News – March 2022 – Chris Stark Advocacy Circle Pens First Letter

The Chris Stark Advocacy Circle logo.

Donna is pleased to share her news of the formation of a brand new entity, appropriately named the Chris Stark Advocacy Circle in honour of the late Chris Stark who passed on in June 2019.

Chris was probably Canada’s greatest advocate, and Donna will share with you further details in her next update.

For now the Circle has written its first letter, which you can read below.

Minister Carla Qualtrough
House of Commons
Ottawa, ON
K1A 0A6

February 11, 2022

Dear Minister Carla Qualtrough,

The Chris Stark Advocacy Circle would like to bring to your attention a serious rift within the government Of Canada.

By way of this email, we would also like to introduce you to the Chris Stark Advocacy Circle. We are a group of concerned Canadians with lived experience and extensive advocacy and industry expertise dedicated to removing barriers for persons with disabilities through meaningful dialogue with key stakeholders primarily through well researched and pragmatic correspondence. This letter will be published on our website.

On July 11, 2019, the Accessible Canada Act (ACA) was enacted. It is one of a series of legislative rights for Canadians with Disabilities. Some other key legislations include the United Nations Convention on the Rights of Persons with Disabilities, the Optional Protocol, the Constitution of Canada’s Section 15 Charter of Rights and Freedoms, the Canadian Human rights Act, and the Employment Equity Act.

Although it has been over two and a half years since the ACA came into force, there still has not been an appointment of an Accessibility Commissioner nor a Chief Accessibility Officer. Even taking into consideration the trying times Canada and the world are undergoing due to the Covid-19 pandemic, this inaction is unprecedented and reflects nothing but a lack of due diligence.

On December 22, 2021, nearly two and a half years after its inception, the ACA has its first regulation published in the Canada Gazette Part II. However, despite now having the regulation as a tool to address federal entities that are not in compliance, the lack of an Accessibility Commissioner or a Chief Accessibility Officer does not allow for the process of redress of non-compliance of Federal entities.

Along these lines Persons with Lived Experience are facing major issues with both the Canada Border Services Agency (CBSA) and the Public Health Agency of Canada (PHAC). These agencies developed and made public the ArriveCan mobile application, after July 11, 2019, that did not engage the participation of Persons with Lived Experience in its design. As a result, it is not accessible as per the government’s adopted accessibility standards and the ACA.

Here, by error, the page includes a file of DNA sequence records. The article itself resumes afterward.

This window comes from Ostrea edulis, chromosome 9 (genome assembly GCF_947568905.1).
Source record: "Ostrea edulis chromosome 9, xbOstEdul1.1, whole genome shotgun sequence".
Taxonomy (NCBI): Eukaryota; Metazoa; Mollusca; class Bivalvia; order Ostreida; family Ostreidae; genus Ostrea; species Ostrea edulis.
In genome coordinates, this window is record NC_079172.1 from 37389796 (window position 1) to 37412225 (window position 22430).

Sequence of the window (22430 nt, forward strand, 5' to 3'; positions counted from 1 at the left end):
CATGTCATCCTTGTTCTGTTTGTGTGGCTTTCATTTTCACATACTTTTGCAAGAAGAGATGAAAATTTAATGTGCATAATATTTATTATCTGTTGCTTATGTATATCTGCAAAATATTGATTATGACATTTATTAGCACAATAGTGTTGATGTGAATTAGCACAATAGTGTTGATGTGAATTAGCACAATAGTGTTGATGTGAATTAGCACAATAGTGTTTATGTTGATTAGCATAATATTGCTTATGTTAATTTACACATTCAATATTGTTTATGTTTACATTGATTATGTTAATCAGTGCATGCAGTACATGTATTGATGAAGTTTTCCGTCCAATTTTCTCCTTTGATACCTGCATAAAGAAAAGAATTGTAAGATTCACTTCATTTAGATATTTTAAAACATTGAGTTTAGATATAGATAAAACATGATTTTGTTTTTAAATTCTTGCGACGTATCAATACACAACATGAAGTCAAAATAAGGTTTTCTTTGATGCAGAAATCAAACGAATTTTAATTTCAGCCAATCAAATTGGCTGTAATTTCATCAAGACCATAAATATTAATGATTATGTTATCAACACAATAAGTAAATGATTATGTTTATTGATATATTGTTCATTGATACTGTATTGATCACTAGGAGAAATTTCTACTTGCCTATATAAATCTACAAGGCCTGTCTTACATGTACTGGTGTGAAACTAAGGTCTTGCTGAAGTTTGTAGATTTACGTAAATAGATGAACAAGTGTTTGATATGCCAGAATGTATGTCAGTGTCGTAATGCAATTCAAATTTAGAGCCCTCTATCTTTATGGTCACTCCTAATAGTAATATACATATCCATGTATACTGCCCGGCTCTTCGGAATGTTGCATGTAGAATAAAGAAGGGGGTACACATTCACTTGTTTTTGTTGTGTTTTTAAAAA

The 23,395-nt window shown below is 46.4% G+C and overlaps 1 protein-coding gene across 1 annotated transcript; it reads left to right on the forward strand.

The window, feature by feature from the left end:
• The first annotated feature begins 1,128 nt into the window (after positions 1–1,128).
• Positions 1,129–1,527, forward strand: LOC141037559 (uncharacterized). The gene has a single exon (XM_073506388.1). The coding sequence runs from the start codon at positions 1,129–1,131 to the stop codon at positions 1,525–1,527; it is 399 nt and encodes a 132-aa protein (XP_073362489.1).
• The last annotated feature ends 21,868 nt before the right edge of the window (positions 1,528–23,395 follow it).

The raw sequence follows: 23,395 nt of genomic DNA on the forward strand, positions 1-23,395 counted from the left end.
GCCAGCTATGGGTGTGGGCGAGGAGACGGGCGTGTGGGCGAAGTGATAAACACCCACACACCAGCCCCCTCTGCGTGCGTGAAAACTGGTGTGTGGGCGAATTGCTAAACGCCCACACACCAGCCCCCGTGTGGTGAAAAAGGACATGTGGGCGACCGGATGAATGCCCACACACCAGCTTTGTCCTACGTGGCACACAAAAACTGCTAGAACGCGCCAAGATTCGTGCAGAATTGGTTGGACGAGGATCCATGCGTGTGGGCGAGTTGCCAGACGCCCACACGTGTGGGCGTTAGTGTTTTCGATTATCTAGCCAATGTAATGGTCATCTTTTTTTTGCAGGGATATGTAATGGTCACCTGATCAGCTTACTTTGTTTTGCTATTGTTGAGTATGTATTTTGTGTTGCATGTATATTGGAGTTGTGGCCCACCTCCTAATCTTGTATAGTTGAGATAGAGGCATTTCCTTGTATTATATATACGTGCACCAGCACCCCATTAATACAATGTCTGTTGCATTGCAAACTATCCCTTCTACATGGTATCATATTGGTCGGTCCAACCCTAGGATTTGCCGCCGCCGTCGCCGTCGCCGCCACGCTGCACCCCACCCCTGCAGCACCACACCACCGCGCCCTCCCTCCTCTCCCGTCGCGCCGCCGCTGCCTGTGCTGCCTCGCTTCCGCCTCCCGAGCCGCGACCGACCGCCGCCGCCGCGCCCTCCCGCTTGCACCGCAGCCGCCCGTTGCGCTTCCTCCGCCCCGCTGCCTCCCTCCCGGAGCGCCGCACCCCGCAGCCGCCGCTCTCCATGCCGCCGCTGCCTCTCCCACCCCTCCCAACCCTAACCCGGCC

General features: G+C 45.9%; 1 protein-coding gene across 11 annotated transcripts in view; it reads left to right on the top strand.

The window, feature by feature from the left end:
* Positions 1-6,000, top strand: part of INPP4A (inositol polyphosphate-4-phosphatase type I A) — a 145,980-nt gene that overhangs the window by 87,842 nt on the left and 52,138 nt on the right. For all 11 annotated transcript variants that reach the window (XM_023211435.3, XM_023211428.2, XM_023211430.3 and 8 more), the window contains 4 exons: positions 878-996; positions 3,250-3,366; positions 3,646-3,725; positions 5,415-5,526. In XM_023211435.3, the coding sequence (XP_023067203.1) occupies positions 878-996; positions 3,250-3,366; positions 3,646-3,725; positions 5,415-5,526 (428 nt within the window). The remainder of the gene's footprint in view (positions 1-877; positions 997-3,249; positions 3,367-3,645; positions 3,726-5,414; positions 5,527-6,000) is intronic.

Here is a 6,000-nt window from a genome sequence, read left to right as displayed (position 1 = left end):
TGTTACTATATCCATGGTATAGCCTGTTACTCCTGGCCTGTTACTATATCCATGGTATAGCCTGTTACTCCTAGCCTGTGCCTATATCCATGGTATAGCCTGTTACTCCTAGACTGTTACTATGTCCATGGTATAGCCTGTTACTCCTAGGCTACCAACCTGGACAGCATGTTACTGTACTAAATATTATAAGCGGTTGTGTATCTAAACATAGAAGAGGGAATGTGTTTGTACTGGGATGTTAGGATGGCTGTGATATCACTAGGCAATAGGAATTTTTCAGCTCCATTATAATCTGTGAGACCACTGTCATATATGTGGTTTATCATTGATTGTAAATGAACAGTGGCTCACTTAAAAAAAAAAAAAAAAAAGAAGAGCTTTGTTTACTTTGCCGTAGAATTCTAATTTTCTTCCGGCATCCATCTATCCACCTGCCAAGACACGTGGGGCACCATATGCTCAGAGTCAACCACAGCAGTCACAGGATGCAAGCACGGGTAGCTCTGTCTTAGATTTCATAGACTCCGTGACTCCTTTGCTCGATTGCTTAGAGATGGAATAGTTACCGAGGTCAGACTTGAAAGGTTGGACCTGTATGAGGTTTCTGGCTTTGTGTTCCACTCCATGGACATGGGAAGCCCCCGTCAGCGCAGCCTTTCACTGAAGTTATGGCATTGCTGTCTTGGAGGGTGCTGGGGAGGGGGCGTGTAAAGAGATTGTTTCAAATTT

Upon the ArriveCan mobile application being made public several individuals and member organizations of Persons with Lived Experience reached out to CBSA and a meeting occurred on September 15, 2021, to discuss the inaccessibility of this mobile application. However as of February 11, 2022, this ArriveCan application has not been adapted or changed to reflect the Government of Canadas recommended Accessibility standards and it remains inaccessible.

Hence, the Chris Stark Advocacy Circle would like you to be made aware that the CBSA and PHAC have deliberately and recklessly moved forward and put into place an application for Canadian Society that violates the Accessible Canada Act. This is very disheartening. If the Canadian government is truly looking to affect change in the way Canadians with Lived Experience are addressed and treated, then it needs to walk their talk and address this very serious violation of noncompliance.

Furthermore, the Canadian Gazette Part II clearly states that fines up to $250,000 per day can be issued for very serious violations of the ACA. Accordingly, a calculation of over $37 million dollars in fines would be afforded to each of the CBSA and PHAC for a timeframe of September 15, 2021 – February 11, 2022.

At this point in time, we are not suggesting that the Canadian Border Service Agency nor the Public Health Authority of Canada pay such hefty fines. However, we do believe these agencies should adhere to the laws of Canada and there should be public consequences for federal entities that deliberately and recklessly ignore the rights of Persons with Lived Experience and the direction and laws set by the Government.

Minister Qualtrough, the Chris Stark Advocacy Circle hopes that you will address this alarming issue as well as the appointment of an Accessibility Commissioner and the Chief Accessibility Officer. This is essential as we move forward with the rights that Persons with Lived Experience have gained under the Accessible Canada Act. Inaction on this matter will greatly harm the goodwill created between the Government of Canada and citizens with Lived Experience. Subsequent walls of mistrust will ensue, and it will be difficult to break them down should federal entities such as CBSA and PHAC continue to do unchecked business as usual.

We look forward to your response to our request and compliance in this matter according to the regulations of the Accessible Canada Act and to your inclusion of persons with Lived Experience in the process. Nothing About Us Without Us.


The Chris Stark Advocacy Circle
Advisory Circle: Leo Bissonnette, Robin East, Donna Jodhan, Lorne Mackenzie

CC: Chief commissioner CHRC

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